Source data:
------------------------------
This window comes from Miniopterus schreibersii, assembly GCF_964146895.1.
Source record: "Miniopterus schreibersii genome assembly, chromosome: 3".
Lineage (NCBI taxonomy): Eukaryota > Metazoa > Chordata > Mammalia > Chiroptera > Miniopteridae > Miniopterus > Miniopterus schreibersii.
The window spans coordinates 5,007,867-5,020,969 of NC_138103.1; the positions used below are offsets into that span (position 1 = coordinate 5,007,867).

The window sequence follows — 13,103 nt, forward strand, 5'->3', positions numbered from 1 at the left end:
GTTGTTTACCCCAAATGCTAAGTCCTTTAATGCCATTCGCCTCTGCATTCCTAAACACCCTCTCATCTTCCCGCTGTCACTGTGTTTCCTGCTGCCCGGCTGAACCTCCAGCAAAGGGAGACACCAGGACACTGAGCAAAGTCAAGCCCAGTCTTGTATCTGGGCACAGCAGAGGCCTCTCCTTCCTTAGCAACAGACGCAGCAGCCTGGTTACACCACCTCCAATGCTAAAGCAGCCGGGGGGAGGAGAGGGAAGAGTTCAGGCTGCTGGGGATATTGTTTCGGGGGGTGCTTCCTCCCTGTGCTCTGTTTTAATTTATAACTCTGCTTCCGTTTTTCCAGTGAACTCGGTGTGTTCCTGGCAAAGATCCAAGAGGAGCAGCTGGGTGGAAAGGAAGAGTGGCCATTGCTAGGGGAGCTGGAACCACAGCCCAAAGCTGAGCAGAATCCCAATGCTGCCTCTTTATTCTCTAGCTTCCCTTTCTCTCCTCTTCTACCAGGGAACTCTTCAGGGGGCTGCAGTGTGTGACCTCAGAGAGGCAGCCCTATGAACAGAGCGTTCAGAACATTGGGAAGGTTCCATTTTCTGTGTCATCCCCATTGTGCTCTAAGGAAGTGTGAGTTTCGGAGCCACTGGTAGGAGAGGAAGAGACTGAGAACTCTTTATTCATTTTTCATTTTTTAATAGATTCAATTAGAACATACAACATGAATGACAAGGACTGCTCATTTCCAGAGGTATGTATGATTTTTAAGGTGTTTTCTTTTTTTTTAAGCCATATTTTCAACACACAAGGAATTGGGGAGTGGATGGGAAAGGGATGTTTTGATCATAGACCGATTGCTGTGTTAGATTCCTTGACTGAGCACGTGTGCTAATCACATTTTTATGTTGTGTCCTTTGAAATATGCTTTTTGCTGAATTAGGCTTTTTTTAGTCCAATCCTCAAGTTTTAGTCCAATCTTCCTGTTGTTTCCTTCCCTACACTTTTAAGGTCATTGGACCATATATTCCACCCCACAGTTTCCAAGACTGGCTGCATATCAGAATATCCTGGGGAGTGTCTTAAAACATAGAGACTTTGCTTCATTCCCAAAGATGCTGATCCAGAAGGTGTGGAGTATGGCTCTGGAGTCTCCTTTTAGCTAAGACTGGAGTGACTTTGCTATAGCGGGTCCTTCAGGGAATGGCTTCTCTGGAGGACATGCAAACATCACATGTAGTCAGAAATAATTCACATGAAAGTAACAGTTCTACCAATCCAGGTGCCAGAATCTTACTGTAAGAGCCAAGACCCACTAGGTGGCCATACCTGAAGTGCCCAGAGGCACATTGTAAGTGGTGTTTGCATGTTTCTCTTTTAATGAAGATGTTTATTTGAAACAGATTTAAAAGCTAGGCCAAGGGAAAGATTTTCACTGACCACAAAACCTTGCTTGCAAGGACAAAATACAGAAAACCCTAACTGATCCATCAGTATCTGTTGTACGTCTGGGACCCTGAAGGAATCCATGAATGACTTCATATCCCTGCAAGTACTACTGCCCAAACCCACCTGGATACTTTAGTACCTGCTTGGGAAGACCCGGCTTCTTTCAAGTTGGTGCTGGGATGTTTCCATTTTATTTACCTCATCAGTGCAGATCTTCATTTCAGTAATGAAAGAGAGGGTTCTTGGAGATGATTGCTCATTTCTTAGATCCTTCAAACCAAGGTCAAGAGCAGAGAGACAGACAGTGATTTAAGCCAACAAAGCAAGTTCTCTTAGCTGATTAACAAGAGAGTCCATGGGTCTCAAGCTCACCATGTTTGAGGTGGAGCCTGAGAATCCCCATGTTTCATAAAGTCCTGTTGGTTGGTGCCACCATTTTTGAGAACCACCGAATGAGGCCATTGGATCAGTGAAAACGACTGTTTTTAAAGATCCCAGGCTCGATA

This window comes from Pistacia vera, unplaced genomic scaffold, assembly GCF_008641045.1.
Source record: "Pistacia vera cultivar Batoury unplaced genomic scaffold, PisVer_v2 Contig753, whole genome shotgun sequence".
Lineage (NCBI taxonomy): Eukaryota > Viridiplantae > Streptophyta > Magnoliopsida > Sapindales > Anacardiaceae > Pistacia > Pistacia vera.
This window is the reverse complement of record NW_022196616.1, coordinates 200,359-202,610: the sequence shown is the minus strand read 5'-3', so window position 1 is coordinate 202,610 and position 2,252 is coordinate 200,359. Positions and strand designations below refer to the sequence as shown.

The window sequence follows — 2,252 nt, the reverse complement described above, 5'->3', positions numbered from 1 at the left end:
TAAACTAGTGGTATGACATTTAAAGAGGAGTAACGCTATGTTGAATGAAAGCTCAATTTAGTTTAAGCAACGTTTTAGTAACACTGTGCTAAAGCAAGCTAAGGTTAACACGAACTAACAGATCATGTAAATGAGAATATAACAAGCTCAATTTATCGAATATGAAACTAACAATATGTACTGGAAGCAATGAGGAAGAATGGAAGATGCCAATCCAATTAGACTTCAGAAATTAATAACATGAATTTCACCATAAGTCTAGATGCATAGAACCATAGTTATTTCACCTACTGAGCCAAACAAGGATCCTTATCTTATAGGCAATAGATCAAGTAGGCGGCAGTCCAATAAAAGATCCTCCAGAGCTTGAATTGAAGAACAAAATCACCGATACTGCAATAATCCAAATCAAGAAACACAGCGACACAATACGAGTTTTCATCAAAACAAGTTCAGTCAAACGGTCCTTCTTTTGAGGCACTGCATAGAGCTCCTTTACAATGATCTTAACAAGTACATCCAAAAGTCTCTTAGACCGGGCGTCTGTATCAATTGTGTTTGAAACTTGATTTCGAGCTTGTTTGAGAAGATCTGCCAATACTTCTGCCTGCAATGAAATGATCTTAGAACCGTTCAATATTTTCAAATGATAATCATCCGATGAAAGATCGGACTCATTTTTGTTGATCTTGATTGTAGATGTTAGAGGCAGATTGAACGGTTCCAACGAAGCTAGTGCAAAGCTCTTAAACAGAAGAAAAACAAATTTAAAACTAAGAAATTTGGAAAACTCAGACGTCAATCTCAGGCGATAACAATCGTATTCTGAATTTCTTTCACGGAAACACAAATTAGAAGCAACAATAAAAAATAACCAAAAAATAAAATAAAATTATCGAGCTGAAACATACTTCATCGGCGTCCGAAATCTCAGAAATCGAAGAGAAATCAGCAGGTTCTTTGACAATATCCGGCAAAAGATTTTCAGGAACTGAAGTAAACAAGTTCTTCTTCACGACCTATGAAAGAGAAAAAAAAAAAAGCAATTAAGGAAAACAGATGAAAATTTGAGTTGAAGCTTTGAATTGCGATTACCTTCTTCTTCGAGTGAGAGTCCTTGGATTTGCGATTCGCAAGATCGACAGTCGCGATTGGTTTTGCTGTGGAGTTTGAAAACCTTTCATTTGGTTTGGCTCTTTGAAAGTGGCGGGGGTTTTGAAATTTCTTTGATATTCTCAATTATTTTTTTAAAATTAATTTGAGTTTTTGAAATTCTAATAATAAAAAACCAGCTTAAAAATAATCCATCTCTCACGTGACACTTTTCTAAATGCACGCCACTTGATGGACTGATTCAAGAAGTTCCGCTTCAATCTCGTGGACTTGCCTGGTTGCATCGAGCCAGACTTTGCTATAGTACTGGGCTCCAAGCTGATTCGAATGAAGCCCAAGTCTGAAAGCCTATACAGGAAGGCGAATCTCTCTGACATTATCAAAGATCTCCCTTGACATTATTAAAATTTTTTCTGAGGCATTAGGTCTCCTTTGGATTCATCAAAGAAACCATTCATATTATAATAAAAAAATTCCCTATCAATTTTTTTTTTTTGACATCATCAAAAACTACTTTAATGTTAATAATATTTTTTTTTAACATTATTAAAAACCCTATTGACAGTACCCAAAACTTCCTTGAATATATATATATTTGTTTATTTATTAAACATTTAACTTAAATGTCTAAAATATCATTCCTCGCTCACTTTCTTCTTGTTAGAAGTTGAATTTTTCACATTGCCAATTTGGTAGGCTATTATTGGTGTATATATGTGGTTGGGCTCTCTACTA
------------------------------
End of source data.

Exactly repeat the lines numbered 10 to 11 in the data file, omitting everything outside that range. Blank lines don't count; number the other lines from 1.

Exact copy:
This window is the reverse complement of record NW_022196616.1, coordinates 200,359-202,610: the sequence shown is the minus strand read 5'-3', so window position 1 is coordinate 202,610 and position 2,252 is coordinate 200,359. Positions and strand designations below refer to the sequence as shown.

The window sequence follows — 2,252 nt, the reverse complement described above, 5'->3', positions numbered from 1 at the left end: